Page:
Increasing Temperature Amplitude with CSVR Thermostat

I am recreating the amorphous carbon creation phases from this paper (see Fig. 1). As I plot the temperature over time for each phase on a semi-log plot, I’m running into an issue where the amplitude of the temperature fluctuations increase over time in the third phase during equilibrium. I am following the same parameters outlined in the paper – using the csvr thermostat fix and the same temperature, time, damping, etc. as listed. I am using the Tersoff potential since it is readily available with OpenKIM.

Here is my input script for the third (annealing) phase:

#Third stage of creation of a-C: annealing – Tersoff

#Define potential
kim_init Tersoff_LAMMPS_Tersoff_1988_C__MO_579868029681_003 metal

boundary p p p

#read in (temp, position) data from second step file
read_data data.a-carbon-tersoff-step2

kim_interactions C

variable tstep_anneal equal 0.0002 # ps
variable time_anneal equal 400 # ps
variable temp_anneal equal 5000 # K
variable temp_damp equal 0.1 # ps (CSVR thermostat relaxation constant)
variable nsteps_anneal equal {time_anneal}/{tstep_anneal}

#set nve fix
fix 1 all nve

fix 7 all temp/csvr {temp_anneal} {temp_anneal} ${temp_damp} 10

#generate curve with instantaneous temperature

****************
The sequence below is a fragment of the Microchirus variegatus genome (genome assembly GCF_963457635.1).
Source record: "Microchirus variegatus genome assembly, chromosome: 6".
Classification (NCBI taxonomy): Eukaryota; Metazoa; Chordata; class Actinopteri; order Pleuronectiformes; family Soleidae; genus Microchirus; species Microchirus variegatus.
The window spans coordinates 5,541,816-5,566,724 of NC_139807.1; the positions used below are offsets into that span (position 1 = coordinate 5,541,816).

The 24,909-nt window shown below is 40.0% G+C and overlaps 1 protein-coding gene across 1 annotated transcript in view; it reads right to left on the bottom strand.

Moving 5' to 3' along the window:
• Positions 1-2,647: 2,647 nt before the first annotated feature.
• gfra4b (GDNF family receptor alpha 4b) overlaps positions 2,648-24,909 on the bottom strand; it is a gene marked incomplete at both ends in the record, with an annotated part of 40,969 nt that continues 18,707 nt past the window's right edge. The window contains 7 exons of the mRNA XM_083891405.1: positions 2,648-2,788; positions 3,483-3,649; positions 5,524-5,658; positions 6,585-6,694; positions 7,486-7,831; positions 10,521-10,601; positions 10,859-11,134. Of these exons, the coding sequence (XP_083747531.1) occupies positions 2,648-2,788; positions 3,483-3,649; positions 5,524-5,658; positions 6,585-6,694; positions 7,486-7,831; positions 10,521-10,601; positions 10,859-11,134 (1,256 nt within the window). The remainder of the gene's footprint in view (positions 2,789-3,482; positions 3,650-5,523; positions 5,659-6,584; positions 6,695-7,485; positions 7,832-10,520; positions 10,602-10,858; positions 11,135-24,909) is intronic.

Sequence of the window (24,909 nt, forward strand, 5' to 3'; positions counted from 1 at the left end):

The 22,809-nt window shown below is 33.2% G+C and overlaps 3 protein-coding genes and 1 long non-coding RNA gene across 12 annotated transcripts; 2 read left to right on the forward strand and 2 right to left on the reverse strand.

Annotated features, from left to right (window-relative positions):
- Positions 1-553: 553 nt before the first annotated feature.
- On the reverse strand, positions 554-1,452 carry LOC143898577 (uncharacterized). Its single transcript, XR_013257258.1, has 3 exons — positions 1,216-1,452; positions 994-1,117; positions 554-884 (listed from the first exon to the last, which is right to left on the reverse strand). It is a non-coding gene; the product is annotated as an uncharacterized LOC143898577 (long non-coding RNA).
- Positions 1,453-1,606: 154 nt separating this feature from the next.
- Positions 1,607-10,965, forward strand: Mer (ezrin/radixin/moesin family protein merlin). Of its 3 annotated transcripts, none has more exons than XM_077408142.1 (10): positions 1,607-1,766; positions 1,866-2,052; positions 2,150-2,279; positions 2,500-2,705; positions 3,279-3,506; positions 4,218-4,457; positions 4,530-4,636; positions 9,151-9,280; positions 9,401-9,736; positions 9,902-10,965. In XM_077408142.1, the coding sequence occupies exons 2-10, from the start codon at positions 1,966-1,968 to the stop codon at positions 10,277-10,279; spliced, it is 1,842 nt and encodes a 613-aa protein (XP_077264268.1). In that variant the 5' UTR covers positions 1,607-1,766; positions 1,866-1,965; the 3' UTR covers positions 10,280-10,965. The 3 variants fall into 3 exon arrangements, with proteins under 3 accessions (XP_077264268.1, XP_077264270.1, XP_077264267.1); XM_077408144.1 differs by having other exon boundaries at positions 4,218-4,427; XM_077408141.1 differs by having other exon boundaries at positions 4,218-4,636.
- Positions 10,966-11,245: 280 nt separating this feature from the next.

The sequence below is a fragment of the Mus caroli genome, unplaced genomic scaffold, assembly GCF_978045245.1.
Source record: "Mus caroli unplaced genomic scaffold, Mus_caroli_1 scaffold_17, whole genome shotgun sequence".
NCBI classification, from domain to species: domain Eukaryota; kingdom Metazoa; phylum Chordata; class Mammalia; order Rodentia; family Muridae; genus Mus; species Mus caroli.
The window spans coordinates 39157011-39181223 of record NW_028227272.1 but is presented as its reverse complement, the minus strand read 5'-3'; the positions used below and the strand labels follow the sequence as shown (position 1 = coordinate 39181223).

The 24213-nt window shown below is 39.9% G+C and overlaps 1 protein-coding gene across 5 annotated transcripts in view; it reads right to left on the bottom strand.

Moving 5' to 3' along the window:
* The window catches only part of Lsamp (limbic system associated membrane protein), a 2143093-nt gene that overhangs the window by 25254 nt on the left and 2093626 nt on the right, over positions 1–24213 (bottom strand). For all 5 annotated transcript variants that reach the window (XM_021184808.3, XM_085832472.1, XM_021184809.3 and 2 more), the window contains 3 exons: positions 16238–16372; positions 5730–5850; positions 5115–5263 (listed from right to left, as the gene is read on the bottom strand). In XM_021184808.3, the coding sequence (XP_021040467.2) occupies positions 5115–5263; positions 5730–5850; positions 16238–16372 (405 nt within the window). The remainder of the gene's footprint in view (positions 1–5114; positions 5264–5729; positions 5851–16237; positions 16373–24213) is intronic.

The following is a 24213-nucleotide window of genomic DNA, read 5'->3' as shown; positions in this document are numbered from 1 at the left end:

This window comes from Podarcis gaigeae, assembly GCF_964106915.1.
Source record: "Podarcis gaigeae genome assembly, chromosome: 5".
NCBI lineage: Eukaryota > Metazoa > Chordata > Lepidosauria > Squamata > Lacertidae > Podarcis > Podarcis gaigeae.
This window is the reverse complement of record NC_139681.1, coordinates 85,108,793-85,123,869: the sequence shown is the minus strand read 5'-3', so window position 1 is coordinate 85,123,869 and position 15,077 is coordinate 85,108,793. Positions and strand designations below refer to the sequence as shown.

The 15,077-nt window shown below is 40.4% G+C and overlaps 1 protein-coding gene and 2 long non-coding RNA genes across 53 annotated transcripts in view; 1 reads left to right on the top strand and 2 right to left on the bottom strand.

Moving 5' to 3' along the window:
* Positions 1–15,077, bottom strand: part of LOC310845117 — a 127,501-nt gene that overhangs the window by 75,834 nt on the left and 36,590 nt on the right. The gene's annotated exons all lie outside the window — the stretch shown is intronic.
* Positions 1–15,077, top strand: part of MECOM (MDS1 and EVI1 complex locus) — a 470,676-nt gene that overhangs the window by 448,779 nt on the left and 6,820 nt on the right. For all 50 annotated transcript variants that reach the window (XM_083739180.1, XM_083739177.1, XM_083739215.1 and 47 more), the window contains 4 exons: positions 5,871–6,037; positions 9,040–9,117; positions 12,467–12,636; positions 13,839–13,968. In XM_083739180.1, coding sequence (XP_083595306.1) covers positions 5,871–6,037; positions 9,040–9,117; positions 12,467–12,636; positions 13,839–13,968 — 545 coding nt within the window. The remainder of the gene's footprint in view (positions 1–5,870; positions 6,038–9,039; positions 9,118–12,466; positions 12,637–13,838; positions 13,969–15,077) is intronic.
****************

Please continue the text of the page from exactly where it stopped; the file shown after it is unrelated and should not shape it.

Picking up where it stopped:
variable temp equal temp
fix 8 all ave/time 1 1 1 v_temp ave one file ac_temp_step3.curve

#set frequency of output
thermo 100

#output configuration
dump mycrystal all atom 100 ac_step3.dump

run ${nsteps_anneal}

#write out final status of simulation
write_data data.a-carbon-tersoff-step3

Here is the plot generated from ac_temp_step3.curve:

I expect to see constant fluctuations over time, so I’m not sure what is causing this growth behavior. I also looked at the ‘econserve’ variable as I expected this to be constant using this csvr fix, but this variable increased linearly over time. Any thoughts are appreciated.

The increasing ‘econserve’ suggest that your simulation is not conserving energy properly.
That is often an indication that your timestep is too large, but could also hint at an issue with the use/implementation of the specific potential.

Thus I suggest to run the simulation without a thermostat after initial equilibration and observe energy conservation in relation to the size of the timestep. Also, you may want to try with the “native” tersoff pair style and see if the dependency of the energy conservation on the length of the time step is the same or different. There are multiple tersoff potentials for carbon bundled with LAMMPS that can be used for this purpose.

Thank you for the suggestions! I was able to figure out the issue.

Both the built-in and KIM Tersoff potentials worked the same, so it seemed that the issue was not part of my application of the potential. I ran the simulation without a thermostat as suggested, and was able to solve the problem of energy conservation by using a smaller timestep. It became apparent that smaller and smaller timesteps lessened the energy drift over time, so I settled for a timestep of 0.1 fs rather than the 0.2 fs I had been using. This timestep improved the energy behavior enough without adding too much additional computational time.

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Thanks for reporting back. This will help others that run into the same or similar issues when searching for solutions online.